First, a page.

The 2007 Survey was the second of what has become an annual report, resulting from an initiative to monitor patterns of green procurement practice within the B2B and B2C communities.
The survey results were based upon 692 respondents from a total invitation pool of 10,500 procurement professionals. The conclusions are therefore drawn from a 6.6% sample response rate. The respondents’ organizations accounted for $5 billion in combined annual spend.
While 91% of respondents indicated that they consider green factors at least occasionally (the awareness factor as I call it) in terms of practical application, the Survey reached the following conclusions:
Ø “It is clear that while environmental factors are being increasingly incorporated into purchasing considerations, the translation of policy to practice is mixed and incomplete.”
Ø “The three most important factors that influence purchases are product performance, durability and price. Environment is a lower priority.”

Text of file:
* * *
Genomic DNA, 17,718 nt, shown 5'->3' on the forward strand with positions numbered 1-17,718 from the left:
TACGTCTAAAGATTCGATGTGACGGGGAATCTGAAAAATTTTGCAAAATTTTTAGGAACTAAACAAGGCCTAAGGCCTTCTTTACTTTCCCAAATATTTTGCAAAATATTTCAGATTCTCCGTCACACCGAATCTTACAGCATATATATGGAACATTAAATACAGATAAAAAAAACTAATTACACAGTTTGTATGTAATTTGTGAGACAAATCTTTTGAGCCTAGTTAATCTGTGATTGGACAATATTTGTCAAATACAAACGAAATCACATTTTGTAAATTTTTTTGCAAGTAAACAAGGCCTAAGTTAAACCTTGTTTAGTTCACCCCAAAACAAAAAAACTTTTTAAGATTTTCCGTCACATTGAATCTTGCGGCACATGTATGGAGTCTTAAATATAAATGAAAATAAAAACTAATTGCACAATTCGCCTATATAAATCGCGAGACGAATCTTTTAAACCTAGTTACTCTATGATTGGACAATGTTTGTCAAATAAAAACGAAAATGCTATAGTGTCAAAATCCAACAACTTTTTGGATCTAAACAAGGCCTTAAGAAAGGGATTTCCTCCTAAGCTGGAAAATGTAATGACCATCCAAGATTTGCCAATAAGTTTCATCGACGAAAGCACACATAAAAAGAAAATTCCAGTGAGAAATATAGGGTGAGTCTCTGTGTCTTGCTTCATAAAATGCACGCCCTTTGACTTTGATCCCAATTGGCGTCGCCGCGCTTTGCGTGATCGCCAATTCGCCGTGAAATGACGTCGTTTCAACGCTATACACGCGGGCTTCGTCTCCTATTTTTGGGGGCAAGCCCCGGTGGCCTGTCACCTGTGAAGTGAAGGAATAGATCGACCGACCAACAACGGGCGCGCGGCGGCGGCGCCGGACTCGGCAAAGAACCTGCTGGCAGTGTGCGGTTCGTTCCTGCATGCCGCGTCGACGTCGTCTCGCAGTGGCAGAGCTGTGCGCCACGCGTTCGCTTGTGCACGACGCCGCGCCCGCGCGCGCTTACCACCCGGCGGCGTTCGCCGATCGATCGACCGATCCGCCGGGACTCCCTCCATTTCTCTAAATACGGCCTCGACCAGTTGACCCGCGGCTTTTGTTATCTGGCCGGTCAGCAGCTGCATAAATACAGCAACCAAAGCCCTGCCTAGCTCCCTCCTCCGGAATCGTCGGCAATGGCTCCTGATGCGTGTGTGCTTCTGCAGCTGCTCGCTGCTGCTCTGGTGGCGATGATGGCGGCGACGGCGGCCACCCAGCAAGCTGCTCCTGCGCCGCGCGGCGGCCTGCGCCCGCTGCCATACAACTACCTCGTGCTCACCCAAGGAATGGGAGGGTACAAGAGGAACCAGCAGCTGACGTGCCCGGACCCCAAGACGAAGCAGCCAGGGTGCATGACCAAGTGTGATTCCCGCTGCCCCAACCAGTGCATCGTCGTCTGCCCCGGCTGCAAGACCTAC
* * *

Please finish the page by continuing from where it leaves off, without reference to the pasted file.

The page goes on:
Ø “A strong majority of respondents (60%) report that they will not pay a price premium for environmentally preferred products.”
The questions this raises is quite simply what set of circumstances will elevate green procurement from a nice to do “boutique” status to a more meaningful (and essential) element of a sound purchasing strategy?
From the above findings, it is very clear that the challenges of making the transition from awareness to execution exist at multiple levels of a transaction including a disparate group of stakeholders of which the end consumer is one.